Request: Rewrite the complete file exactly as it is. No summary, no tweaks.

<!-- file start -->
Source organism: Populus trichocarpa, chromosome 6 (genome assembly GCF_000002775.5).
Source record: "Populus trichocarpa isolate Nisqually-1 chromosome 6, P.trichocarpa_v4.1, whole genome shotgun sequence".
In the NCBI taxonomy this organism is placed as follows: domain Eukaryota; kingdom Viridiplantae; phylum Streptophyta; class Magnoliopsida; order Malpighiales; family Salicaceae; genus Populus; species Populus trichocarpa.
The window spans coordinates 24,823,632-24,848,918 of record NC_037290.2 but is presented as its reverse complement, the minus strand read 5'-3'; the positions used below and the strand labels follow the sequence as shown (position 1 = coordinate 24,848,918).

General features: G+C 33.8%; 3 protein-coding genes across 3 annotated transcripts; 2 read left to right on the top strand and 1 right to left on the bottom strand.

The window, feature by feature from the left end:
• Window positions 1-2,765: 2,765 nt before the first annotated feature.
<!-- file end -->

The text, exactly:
Source organism: Populus trichocarpa, chromosome 6 (genome assembly GCF_000002775.5).
Source record: "Populus trichocarpa isolate Nisqually-1 chromosome 6, P.trichocarpa_v4.1, whole genome shotgun sequence".
In the NCBI taxonomy this organism is placed as follows: domain Eukaryota; kingdom Viridiplantae; phylum Streptophyta; class Magnoliopsida; order Malpighiales; family Salicaceae; genus Populus; species Populus trichocarpa.
The window spans coordinates 24,823,632-24,848,918 of record NC_037290.2 but is presented as its reverse complement, the minus strand read 5'-3'; the positions used below and the strand labels follow the sequence as shown (position 1 = coordinate 24,848,918).

General features: G+C 33.8%; 3 protein-coding genes across 3 annotated transcripts; 2 read left to right on the top strand and 1 right to left on the bottom strand.

The window, feature by feature from the left end:
• Window positions 1-2,765: 2,765 nt before the first annotated feature.